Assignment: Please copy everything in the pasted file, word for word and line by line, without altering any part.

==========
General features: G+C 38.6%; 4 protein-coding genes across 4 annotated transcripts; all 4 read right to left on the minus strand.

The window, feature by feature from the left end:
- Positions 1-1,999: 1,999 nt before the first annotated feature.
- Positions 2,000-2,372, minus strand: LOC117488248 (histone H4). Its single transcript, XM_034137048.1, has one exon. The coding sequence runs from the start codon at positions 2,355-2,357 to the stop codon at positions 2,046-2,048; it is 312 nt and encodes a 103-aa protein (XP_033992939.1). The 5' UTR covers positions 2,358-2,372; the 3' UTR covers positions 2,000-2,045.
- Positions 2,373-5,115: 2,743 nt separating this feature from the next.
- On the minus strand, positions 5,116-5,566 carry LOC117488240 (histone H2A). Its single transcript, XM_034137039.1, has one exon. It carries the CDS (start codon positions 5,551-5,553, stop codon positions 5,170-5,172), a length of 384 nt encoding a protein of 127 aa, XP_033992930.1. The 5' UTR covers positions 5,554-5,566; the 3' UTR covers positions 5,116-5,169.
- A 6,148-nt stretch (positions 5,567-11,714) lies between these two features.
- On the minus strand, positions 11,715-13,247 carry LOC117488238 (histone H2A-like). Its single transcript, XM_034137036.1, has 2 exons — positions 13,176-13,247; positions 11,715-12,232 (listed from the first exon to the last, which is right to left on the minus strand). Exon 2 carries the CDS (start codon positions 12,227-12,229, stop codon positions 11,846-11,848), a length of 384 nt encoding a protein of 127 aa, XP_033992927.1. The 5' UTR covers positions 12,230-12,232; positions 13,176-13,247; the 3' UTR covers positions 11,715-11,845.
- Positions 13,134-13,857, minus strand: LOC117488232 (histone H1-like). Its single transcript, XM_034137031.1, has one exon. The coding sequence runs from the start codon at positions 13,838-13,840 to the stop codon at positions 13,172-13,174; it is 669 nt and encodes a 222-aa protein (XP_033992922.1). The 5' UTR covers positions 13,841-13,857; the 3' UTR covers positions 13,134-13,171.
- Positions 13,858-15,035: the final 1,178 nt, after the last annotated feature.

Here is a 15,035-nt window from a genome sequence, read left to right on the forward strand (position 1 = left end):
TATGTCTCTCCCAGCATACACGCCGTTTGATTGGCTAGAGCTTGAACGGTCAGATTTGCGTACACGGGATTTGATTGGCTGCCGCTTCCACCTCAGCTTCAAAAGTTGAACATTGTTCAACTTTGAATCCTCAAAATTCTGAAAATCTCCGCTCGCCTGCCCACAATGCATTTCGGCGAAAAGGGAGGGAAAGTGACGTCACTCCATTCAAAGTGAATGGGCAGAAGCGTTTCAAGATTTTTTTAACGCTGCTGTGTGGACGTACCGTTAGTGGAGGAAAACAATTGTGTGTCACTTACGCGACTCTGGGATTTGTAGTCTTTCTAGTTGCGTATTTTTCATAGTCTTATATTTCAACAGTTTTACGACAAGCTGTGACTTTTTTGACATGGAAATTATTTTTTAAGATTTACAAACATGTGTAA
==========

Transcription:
General features: G+C 38.6%; 4 protein-coding genes across 4 annotated transcripts; all 4 read right to left on the minus strand.

The window, feature by feature from the left end:
- Positions 1-1,999: 1,999 nt before the first annotated feature.
- Positions 2,000-2,372, minus strand: LOC117488248 (histone H4). Its single transcript, XM_034137048.1, has one exon. The coding sequence runs from the start codon at positions 2,355-2,357 to the stop codon at positions 2,046-2,048; it is 312 nt and encodes a 103-aa protein (XP_033992939.1). The 5' UTR covers positions 2,358-2,372; the 3' UTR covers positions 2,000-2,045.
- Positions 2,373-5,115: 2,743 nt separating this feature from the next.
- On the minus strand, positions 5,116-5,566 carry LOC117488240 (histone H2A). Its single transcript, XM_034137039.1, has one exon. It carries the CDS (start codon positions 5,551-5,553, stop codon positions 5,170-5,172), a length of 384 nt encoding a protein of 127 aa, XP_033992930.1. The 5' UTR covers positions 5,554-5,566; the 3' UTR covers positions 5,116-5,169.
- A 6,148-nt stretch (positions 5,567-11,714) lies between these two features.
- On the minus strand, positions 11,715-13,247 carry LOC117488238 (histone H2A-like). Its single transcript, XM_034137036.1, has 2 exons — positions 13,176-13,247; positions 11,715-12,232 (listed from the first exon to the last, which is right to left on the minus strand). Exon 2 carries the CDS (start codon positions 12,227-12,229, stop codon positions 11,846-11,848), a length of 384 nt encoding a protein of 127 aa, XP_033992927.1. The 5' UTR covers positions 12,230-12,232; positions 13,176-13,247; the 3' UTR covers positions 11,715-11,845.
- Positions 13,134-13,857, minus strand: LOC117488232 (histone H1-like). Its single transcript, XM_034137031.1, has one exon. The coding sequence runs from the start codon at positions 13,838-13,840 to the stop codon at positions 13,172-13,174; it is 669 nt and encodes a 222-aa protein (XP_033992922.1). The 5' UTR covers positions 13,841-13,857; the 3' UTR covers positions 13,134-13,171.
- Positions 13,858-15,035: the final 1,178 nt, after the last annotated feature.

Here is a 15,035-nt window from a genome sequence, read left to right on the forward strand (position 1 = left end):
TATGTCTCTCCCAGCATACACGCCGTTTGATTGGCTAGAGCTTGAACGGTCAGATTTGCGTACACGGGATTTGATTGGCTGCCGCTTCCACCTCAGCTTCAAAAGTTGAACATTGTTCAACTTTGAATCCTCAAAATTCTGAAAATCTCCGCTCGCCTGCCCACAATGCATTTCGGCGAAAAGGGAGGGAAAGTGACGTCACTCCATTCAAAGTGAATGGGCAGAAGCGTTTCAAGATTTTTTTAACGCTGCTGTGTGGACGTACCGTTAGTGGAGGAAAACAATTGTGTGTCACTTACGCGACTCTGGGATTTGTAGTCTTTCTAGTTGCGTATTTTTCATAGTCTTATATTTCAACAGTTTTACGACAAGCTGTGACTTTTTTGACATGGAAATTATTTTTTAAGATTTACAAACATGTGTAA